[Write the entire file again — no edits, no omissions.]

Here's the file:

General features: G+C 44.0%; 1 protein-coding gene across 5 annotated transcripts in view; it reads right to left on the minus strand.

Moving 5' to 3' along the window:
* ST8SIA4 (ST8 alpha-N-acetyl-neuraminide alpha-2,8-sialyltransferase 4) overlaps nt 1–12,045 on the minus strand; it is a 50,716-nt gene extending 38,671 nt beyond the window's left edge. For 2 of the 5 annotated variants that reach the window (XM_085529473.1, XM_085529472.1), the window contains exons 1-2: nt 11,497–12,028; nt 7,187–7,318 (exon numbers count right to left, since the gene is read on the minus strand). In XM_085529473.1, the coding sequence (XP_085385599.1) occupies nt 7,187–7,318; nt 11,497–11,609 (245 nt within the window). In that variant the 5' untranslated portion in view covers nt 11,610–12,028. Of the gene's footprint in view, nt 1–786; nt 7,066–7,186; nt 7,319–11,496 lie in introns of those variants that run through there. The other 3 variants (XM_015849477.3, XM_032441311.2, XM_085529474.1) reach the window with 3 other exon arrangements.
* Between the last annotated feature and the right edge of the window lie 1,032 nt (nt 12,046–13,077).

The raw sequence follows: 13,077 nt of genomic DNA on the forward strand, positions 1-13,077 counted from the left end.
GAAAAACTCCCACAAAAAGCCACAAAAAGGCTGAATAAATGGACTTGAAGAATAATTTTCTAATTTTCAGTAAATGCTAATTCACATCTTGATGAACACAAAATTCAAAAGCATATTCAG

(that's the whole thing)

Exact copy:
General features: G+C 44.0%; 1 protein-coding gene across 5 annotated transcripts in view; it reads right to left on the minus strand.

Moving 5' to 3' along the window:
* ST8SIA4 (ST8 alpha-N-acetyl-neuraminide alpha-2,8-sialyltransferase 4) overlaps nt 1–12,045 on the minus strand; it is a 50,716-nt gene extending 38,671 nt beyond the window's left edge. For 2 of the 5 annotated variants that reach the window (XM_085529473.1, XM_085529472.1), the window contains exons 1-2: nt 11,497–12,028; nt 7,187–7,318 (exon numbers count right to left, since the gene is read on the minus strand). In XM_085529473.1, the coding sequence (XP_085385599.1) occupies nt 7,187–7,318; nt 11,497–11,609 (245 nt within the window). In that variant the 5' untranslated portion in view covers nt 11,610–12,028. Of the gene's footprint in view, nt 1–786; nt 7,066–7,186; nt 7,319–11,496 lie in introns of those variants that run through there. The other 3 variants (XM_015849477.3, XM_032441311.2, XM_085529474.1) reach the window with 3 other exon arrangements.
* Between the last annotated feature and the right edge of the window lie 1,032 nt (nt 12,046–13,077).

The raw sequence follows: 13,077 nt of genomic DNA on the forward strand, positions 1-13,077 counted from the left end.
GAAAAACTCCCACAAAAAGCCACAAAAAGGCTGAATAAATGGACTTGAAGAATAATTTTCTAATTTTCAGTAAATGCTAATTCACATCTTGATGAACACAAAATTCAAAAGCATATTCAG